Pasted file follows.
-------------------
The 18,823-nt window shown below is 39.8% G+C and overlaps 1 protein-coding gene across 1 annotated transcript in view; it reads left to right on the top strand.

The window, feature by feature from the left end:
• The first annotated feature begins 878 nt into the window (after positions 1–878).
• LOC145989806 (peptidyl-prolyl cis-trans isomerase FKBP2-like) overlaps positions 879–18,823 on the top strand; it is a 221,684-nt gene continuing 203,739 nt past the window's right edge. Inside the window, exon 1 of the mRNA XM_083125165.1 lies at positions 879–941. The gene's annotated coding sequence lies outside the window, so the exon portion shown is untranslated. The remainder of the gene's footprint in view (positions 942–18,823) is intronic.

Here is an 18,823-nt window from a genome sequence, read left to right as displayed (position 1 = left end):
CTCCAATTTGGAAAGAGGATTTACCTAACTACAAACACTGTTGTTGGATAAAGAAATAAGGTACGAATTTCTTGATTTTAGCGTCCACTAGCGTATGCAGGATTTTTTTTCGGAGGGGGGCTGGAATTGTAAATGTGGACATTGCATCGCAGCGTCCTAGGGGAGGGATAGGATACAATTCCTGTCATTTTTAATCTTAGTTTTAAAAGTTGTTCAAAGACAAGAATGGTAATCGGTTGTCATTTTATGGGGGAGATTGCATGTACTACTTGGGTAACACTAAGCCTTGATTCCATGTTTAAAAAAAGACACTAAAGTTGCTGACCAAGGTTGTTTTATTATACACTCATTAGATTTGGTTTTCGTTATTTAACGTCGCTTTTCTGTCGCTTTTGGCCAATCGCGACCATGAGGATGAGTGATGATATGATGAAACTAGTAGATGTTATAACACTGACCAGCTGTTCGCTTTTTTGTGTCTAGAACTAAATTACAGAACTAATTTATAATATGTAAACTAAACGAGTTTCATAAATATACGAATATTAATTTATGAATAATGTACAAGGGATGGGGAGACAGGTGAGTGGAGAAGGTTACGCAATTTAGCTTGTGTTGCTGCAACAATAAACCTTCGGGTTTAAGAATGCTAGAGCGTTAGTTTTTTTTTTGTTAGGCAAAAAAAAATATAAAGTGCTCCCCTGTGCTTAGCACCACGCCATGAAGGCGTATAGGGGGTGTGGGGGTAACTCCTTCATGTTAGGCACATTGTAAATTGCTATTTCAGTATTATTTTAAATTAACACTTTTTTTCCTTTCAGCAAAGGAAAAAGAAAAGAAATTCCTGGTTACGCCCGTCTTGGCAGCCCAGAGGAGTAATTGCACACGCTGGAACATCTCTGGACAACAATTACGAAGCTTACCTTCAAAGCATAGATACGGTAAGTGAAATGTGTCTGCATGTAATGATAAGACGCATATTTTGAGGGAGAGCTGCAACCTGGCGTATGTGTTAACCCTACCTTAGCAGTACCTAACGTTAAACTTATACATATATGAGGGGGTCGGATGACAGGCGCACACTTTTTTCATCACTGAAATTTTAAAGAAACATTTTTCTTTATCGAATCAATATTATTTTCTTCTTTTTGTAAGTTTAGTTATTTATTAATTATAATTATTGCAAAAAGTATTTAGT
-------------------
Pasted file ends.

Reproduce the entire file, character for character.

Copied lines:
The 18,823-nt window shown below is 39.8% G+C and overlaps 1 protein-coding gene across 1 annotated transcript in view; it reads left to right on the top strand.

The window, feature by feature from the left end:
• The first annotated feature begins 878 nt into the window (after positions 1–878).
• LOC145989806 (peptidyl-prolyl cis-trans isomerase FKBP2-like) overlaps positions 879–18,823 on the top strand; it is a 221,684-nt gene continuing 203,739 nt past the window's right edge. Inside the window, exon 1 of the mRNA XM_083125165.1 lies at positions 879–941. The gene's annotated coding sequence lies outside the window, so the exon portion shown is untranslated. The remainder of the gene's footprint in view (positions 942–18,823) is intronic.

Here is an 18,823-nt window from a genome sequence, read left to right as displayed (position 1 = left end):
CTCCAATTTGGAAAGAGGATTTACCTAACTACAAACACTGTTGTTGGATAAAGAAATAAGGTACGAATTTCTTGATTTTAGCGTCCACTAGCGTATGCAGGATTTTTTTTCGGAGGGGGGCTGGAATTGTAAATGTGGACATTGCATCGCAGCGTCCTAGGGGAGGGATAGGATACAATTCCTGTCATTTTTAATCTTAGTTTTAAAAGTTGTTCAAAGACAAGAATGGTAATCGGTTGTCATTTTATGGGGGAGATTGCATGTACTACTTGGGTAACACTAAGCCTTGATTCCATGTTTAAAAAAAGACACTAAAGTTGCTGACCAAGGTTGTTTTATTATACACTCATTAGATTTGGTTTTCGTTATTTAACGTCGCTTTTCTGTCGCTTTTGGCCAATCGCGACCATGAGGATGAGTGATGATATGATGAAACTAGTAGATGTTATAACACTGACCAGCTGTTCGCTTTTTTGTGTCTAGAACTAAATTACAGAACTAATTTATAATATGTAAACTAAACGAGTTTCATAAATATACGAATATTAATTTATGAATAATGTACAAGGGATGGGGAGACAGGTGAGTGGAGAAGGTTACGCAATTTAGCTTGTGTTGCTGCAACAATAAACCTTCGGGTTTAAGAATGCTAGAGCGTTAGTTTTTTTTTTGTTAGGCAAAAAAAAATATAAAGTGCTCCCCTGTGCTTAGCACCACGCCATGAAGGCGTATAGGGGGTGTGGGGGTAACTCCTTCATGTTAGGCACATTGTAAATTGCTATTTCAGTATTATTTTAAATTAACACTTTTTTTCCTTTCAGCAAAGGAAAAAGAAAAGAAATTCCTGGTTACGCCCGTCTTGGCAGCCCAGAGGAGTAATTGCACACGCTGGAACATCTCTGGACAACAATTACGAAGCTTACCTTCAAAGCATAGATACGGTAAGTGAAATGTGTCTGCATGTAATGATAAGACGCATATTTTGAGGGAGAGCTGCAACCTGGCGTATGTGTTAACCCTACCTTAGCAGTACCTAACGTTAAACTTATACATATATGAGGGGGTCGGATGACAGGCGCACACTTTTTTCATCACTGAAATTTTAAAGAAACATTTTTCTTTATCGAATCAATATTATTTTCTTCTTTTTGTAAGTTTAGTTATTTATTAATTATAATTATTGCAAAAAGTATTTAGT